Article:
Belle de jour

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BFI Publishing, 2000 - Performing Arts - 79 pages
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Severine (Catherine Deneuve) is a listless haute bourgeouise wife with a secret afternoon life of prostitution. Her life twists repression and guilt together with uninhibited behaviour, strangled libido with its liberated counterpart.

Luis Bunuel was catapulted into cinematic history by his groundbreaking Dali collaboration, Un Chien Andalou, in 1929, but it is Belle de Jour (1967) which inaugurates the extraordinary late phase of his work. It is a film shimmering with reflections on truth, fiction and fantasy, in addition to caustic social insight, as it tells the story of a woman clearing her mind, perhaps, of its ghosts.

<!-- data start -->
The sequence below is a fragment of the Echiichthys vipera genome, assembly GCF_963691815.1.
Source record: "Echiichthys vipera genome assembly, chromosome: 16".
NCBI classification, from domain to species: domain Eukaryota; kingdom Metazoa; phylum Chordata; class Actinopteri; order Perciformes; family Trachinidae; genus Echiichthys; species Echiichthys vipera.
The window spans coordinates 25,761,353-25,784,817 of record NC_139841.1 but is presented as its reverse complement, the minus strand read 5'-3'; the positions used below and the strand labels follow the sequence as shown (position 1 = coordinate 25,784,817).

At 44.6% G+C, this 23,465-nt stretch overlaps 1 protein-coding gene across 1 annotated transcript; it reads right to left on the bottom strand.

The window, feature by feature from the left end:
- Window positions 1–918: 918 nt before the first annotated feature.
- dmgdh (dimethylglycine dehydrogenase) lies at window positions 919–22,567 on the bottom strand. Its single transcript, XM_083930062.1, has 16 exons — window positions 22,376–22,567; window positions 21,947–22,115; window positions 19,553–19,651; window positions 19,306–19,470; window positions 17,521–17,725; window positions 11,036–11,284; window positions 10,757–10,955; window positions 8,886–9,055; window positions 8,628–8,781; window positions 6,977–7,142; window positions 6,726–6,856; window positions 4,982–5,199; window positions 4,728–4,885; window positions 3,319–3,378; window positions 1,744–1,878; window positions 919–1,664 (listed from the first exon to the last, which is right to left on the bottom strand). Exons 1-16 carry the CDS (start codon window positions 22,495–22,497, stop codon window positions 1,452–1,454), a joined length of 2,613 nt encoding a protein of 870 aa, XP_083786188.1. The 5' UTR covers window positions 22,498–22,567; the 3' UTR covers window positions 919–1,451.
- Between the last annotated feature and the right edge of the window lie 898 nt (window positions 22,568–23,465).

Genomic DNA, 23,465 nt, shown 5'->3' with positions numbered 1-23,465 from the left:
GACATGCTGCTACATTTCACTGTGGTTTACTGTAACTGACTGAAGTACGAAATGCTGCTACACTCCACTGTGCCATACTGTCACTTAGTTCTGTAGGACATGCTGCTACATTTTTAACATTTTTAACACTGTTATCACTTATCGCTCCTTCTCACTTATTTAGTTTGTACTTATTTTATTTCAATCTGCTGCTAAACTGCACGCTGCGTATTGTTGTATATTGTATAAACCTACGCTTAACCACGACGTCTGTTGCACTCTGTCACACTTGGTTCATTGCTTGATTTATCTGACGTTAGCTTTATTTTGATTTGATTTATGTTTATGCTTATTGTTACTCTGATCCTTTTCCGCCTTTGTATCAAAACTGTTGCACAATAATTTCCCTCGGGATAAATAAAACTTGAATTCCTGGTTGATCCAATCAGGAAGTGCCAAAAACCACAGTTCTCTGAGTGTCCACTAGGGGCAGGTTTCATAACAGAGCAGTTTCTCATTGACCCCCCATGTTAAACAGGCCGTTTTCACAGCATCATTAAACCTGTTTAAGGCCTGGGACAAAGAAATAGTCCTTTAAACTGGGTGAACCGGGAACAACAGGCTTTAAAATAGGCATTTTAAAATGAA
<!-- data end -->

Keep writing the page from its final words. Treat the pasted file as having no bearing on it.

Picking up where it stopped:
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About the author (2000)

Michael Wood writes film and literary criticism for the "London Review of Books, The New York Review of Books, The New York Times Book Review," and other publications. He is Charles Barnwell Straut Class of 1923 Professor of English at Princeton University, a frequent teacher at the Middlebury Breadloaf School of English, and the author of many books, including "America in the Movies" (Columbia 1989).

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